Foreign body ingestion is a common emergency problem in children and may cause morbidity and mortality in the paediatric population . The most frequently ingested foreign bodies in children are coins, toys, magnets, batteries and other ingested objects include jewels, needles, pins, balls and buttons . Most of the FBs were located in the upper oesophagus (68%). Success rate for retrieval was greater for oesophageal FBs (99%) than for more distally located FBs (70%; P < 0.001) . To our knowledge, this is the first reported case of a covering plastic of the enteral tube feeding ingestion that get stuck at the level of upper end cervical oesophagus in a child with congenital myopathy. This may be related to the dynamics of the swallowing in hypotonic child; possibility due to uncoordinated swallowing mechanisms in young children and impairment of the cricopharyngeal muscle function and its ability to relax, which then prevents the food from leaving the hypopharynx into the esophagus. Such Sharp objects have a tendency to get stuck at the level of upper oesophagus causing both respiratory and GIT symptoms.
The diagnosis of oesophageal foreign body ingestion may be as simple as taking a history or may be challenging by acute unusual symptoms, a high level of suspicion is needed especially in cases where ingestion of a foreign body like life-threatening airway compromise or unexplained excessive drooling with difficulty breathing as in our case with neuromuscular disability . It has been reported in the literature an 8-year-old boy who presented with a cough, mild respiratory difficulty and drooling. A marble ball was found just above the thoracic inlet, pushing the posterior wall of the trachea anteriorly causing narrowing of the lumen .
In our case the non-radiopaque plastic cover was successfully removed by direct laryngoscopy and Magill’s forceps under propofol sedation without any complications. Several studies demonstrated direct vision or laryngoscopy-aided view could be enough to make the diagnosis and extract the foreign body in the upper oesophagus by using Magill forceps. Such technique minimizes instrumentation of the oesophagus and is an easy, safe technique for removing coins that stuck in the upper end of the oesophagus [7-9].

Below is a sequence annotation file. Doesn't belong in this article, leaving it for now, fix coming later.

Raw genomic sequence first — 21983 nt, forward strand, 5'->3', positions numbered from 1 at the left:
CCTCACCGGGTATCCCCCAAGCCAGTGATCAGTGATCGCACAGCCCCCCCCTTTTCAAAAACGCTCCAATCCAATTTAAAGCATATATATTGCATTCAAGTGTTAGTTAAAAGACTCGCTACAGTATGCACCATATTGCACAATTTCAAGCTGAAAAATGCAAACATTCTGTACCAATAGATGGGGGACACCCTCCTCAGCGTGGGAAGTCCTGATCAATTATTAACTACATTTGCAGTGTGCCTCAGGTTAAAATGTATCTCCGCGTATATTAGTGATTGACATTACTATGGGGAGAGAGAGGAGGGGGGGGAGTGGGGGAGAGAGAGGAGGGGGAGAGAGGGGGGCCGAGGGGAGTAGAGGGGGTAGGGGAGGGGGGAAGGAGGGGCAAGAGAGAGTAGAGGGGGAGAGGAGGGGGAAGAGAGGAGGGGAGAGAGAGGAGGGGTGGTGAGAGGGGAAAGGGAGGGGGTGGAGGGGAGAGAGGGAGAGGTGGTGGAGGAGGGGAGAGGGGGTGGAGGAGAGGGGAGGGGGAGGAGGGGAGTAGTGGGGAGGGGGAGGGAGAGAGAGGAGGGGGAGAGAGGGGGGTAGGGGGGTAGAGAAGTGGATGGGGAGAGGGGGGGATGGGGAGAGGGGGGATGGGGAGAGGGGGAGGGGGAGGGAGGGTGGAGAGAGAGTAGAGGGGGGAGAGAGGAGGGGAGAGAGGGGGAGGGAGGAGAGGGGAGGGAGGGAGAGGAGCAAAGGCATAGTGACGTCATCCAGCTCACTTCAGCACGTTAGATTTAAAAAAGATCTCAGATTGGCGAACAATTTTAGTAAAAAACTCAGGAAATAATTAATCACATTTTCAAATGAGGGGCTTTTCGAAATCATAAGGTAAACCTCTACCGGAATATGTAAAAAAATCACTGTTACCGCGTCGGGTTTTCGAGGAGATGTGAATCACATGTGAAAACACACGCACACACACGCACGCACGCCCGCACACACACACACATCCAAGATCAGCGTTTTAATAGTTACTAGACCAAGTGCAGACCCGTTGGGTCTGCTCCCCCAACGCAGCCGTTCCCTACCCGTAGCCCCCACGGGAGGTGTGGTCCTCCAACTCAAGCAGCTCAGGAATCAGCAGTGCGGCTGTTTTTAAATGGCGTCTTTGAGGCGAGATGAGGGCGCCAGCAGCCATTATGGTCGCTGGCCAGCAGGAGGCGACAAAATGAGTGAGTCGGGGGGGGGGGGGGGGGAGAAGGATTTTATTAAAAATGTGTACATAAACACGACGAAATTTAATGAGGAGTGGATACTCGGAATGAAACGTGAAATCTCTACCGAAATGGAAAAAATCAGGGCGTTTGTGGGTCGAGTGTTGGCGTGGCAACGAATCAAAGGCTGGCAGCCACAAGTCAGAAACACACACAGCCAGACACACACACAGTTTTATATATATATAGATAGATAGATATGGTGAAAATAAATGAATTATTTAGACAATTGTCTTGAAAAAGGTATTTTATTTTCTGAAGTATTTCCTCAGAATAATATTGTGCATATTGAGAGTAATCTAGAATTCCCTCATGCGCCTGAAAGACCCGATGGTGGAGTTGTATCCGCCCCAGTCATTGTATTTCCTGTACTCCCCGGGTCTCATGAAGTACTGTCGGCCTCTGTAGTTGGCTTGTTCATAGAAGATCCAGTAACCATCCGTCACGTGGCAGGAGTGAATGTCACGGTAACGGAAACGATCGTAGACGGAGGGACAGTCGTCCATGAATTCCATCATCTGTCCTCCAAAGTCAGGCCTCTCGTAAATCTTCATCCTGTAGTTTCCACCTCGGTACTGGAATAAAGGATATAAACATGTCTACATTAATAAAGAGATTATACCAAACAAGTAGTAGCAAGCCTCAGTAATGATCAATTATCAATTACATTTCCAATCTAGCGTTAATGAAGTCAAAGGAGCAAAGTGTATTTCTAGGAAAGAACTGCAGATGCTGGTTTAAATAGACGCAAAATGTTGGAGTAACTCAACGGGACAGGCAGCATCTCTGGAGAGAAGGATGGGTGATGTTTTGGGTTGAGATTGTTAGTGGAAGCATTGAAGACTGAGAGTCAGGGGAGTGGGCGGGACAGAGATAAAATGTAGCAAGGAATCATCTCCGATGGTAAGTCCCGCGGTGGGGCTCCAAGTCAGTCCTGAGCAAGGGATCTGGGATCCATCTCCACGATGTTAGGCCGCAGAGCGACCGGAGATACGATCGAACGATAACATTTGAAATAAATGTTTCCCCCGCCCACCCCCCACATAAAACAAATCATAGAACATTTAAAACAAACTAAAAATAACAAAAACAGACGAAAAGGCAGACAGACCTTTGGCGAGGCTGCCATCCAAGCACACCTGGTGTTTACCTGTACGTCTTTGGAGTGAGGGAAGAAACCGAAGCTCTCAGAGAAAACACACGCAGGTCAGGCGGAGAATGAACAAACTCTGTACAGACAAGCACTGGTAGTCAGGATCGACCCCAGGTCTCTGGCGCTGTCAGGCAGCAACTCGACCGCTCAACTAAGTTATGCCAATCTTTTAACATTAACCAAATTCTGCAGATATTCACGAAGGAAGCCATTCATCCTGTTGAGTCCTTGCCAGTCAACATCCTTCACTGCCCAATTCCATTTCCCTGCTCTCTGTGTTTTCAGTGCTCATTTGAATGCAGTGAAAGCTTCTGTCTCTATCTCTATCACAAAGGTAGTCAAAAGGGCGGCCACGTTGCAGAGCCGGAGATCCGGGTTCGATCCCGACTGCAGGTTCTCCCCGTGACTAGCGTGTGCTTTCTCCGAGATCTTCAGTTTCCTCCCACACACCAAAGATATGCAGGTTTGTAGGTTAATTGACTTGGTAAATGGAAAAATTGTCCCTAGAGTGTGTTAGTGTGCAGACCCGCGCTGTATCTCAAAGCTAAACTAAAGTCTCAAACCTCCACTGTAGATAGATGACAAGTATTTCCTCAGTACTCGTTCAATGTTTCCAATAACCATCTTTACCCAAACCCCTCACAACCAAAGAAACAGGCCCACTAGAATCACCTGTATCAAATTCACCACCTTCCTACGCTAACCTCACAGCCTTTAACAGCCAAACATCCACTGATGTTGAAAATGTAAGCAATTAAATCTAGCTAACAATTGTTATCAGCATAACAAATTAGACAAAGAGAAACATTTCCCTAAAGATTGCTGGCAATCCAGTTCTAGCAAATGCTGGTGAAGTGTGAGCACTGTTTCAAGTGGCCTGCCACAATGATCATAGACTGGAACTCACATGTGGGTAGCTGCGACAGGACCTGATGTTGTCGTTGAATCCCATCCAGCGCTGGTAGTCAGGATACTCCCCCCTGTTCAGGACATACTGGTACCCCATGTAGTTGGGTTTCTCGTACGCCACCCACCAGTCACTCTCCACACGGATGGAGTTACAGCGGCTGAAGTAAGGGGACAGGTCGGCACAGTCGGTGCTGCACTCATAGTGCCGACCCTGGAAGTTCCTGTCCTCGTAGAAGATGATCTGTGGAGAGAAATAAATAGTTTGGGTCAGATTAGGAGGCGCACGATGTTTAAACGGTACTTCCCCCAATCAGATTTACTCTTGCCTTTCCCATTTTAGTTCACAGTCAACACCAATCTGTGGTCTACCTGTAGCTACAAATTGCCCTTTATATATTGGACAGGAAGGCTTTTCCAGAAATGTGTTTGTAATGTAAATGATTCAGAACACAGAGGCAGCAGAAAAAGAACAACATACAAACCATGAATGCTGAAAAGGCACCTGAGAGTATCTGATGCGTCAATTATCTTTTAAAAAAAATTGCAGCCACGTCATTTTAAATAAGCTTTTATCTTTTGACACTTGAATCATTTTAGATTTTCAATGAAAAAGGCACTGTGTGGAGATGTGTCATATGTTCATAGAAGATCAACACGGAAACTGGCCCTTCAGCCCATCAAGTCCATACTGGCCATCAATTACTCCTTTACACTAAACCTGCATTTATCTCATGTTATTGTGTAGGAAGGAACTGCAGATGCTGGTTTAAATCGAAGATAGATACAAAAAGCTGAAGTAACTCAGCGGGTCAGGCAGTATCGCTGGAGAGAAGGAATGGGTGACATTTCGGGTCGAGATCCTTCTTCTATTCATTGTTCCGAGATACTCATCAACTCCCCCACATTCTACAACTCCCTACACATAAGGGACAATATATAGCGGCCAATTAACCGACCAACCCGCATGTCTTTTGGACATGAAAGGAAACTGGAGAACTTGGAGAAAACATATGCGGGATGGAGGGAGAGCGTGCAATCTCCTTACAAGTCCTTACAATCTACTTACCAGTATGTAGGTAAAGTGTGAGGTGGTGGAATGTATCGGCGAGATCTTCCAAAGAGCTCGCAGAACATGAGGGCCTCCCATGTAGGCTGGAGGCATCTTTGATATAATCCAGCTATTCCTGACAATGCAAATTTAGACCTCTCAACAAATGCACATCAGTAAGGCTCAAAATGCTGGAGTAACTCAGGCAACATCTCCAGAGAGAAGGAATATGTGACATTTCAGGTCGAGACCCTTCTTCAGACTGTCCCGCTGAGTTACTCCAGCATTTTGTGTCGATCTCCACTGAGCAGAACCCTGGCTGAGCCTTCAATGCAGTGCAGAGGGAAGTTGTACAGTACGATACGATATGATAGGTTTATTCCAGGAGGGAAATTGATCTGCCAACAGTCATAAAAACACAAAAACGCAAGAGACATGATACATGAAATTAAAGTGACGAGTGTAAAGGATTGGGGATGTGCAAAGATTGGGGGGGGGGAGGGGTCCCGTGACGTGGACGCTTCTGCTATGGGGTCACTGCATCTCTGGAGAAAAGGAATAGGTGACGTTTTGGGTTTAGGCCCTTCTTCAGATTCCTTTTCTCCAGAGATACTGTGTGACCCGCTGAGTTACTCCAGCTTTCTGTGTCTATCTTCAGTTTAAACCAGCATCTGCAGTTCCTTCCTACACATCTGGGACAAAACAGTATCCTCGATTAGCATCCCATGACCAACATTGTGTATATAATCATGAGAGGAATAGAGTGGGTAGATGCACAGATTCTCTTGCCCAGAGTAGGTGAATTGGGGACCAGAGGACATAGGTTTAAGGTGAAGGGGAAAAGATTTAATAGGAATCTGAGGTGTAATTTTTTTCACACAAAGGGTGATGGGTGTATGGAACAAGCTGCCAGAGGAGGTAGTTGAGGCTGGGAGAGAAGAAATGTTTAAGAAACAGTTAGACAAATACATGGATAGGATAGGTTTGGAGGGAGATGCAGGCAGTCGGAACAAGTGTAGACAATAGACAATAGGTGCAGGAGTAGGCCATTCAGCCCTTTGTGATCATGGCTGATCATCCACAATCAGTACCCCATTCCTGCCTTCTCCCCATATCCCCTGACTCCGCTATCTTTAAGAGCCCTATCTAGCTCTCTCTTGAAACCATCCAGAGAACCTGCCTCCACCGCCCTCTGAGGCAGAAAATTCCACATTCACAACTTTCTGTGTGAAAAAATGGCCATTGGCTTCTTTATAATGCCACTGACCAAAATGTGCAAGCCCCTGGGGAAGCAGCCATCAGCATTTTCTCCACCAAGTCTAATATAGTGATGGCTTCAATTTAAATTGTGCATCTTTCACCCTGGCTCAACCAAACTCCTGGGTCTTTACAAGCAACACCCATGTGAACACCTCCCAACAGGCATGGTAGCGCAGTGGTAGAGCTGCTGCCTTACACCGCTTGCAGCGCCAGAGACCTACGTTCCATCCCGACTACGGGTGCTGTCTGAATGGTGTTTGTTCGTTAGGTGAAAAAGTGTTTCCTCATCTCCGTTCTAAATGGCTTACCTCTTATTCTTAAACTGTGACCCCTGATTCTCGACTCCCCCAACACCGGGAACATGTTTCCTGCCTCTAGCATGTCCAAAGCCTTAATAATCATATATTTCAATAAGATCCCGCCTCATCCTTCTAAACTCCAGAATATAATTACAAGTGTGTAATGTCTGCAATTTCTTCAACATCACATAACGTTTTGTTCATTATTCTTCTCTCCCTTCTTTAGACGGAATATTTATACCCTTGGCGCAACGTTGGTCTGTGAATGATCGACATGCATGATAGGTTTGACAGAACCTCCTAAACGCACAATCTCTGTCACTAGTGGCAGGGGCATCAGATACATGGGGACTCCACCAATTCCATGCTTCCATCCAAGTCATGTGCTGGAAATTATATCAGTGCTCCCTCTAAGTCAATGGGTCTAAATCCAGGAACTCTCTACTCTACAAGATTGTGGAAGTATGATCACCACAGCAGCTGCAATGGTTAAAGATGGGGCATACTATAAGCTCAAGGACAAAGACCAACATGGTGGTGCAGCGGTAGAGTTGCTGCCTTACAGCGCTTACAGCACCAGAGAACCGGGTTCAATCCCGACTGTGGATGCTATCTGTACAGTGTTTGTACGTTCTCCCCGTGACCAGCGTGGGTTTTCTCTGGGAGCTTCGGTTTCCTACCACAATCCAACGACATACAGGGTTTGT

Prevention of foreign body ingestion in children is a high priority. Caregivers should be educated about preventing small children from contact with small objects that may be harmful if swallowed, especially any plastic cover as in our case, button/disc batteries, small magnets, and other high-risk objects. This includes items placed into a trash container that may make accessible to children. The possibility of acute unusual or non-specific symptoms being caused by foreign body ingestion should always be kept in mind.
A high index of suspicion must be maintained and early recognition of foreign body ingestions in children with neuromotor disabilities. An appropriate management can significantly reduce morbidity due to complications.
|Figure 1: Feeding tube with covering plastic|